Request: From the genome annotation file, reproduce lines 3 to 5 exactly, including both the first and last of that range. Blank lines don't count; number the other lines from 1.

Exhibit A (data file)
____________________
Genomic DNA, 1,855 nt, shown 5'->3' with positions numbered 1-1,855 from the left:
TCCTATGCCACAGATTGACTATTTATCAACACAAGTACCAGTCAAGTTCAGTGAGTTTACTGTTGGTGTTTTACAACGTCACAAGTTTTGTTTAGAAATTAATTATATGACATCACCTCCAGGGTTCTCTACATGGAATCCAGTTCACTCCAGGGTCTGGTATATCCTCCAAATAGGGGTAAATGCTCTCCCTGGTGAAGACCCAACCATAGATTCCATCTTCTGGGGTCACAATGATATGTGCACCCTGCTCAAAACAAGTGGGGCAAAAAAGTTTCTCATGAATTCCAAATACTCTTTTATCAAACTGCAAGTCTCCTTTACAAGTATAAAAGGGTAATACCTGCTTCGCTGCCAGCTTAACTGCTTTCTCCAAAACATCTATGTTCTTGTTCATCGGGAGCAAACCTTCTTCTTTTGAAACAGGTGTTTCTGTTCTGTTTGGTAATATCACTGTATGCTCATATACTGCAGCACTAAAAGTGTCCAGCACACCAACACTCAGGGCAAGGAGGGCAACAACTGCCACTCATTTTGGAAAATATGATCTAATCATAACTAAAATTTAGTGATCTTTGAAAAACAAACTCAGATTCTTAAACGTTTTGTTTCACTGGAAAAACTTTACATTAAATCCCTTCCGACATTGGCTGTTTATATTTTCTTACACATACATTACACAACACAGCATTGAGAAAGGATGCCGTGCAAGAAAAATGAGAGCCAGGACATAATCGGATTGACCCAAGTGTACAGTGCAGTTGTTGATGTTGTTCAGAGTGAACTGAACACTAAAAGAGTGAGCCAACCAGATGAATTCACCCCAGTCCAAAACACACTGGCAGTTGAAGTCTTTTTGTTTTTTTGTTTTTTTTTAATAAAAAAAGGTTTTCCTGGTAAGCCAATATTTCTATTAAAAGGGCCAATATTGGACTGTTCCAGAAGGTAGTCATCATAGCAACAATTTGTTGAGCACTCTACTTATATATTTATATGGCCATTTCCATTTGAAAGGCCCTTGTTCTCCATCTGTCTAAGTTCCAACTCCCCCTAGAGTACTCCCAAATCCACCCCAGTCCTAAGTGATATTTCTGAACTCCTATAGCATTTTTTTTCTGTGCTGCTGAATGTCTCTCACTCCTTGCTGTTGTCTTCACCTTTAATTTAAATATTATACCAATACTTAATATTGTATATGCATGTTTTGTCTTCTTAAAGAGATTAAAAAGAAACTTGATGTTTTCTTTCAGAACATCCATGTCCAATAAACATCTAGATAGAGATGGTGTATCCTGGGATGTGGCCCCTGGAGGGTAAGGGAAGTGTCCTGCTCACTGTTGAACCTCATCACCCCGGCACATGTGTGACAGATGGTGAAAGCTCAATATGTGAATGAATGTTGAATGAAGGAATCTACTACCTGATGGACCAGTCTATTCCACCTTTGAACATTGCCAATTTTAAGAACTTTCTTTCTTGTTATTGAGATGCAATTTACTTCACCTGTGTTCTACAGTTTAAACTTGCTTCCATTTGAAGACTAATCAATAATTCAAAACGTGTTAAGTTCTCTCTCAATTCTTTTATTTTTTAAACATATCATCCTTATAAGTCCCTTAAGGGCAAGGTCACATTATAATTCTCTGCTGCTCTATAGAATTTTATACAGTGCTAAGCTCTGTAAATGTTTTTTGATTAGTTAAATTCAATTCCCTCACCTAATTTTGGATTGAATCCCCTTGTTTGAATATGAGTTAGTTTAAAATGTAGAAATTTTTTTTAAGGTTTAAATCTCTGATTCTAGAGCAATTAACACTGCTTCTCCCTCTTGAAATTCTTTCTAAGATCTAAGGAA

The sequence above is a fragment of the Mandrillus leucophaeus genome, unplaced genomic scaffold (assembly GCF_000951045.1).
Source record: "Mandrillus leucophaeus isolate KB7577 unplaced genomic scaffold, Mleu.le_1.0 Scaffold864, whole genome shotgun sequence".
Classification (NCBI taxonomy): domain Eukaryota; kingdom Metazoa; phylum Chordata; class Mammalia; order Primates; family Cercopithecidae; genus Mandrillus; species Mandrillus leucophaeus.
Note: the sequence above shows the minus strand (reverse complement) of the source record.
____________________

The sequence above is a fragment of the Mandrillus leucophaeus genome, unplaced genomic scaffold (assembly GCF_000951045.1).
Source record: "Mandrillus leucophaeus isolate KB7577 unplaced genomic scaffold, Mleu.le_1.0 Scaffold864, whole genome shotgun sequence".
Classification (NCBI taxonomy): domain Eukaryota; kingdom Metazoa; phylum Chordata; class Mammalia; order Primates; family Cercopithecidae; genus Mandrillus; species Mandrillus leucophaeus.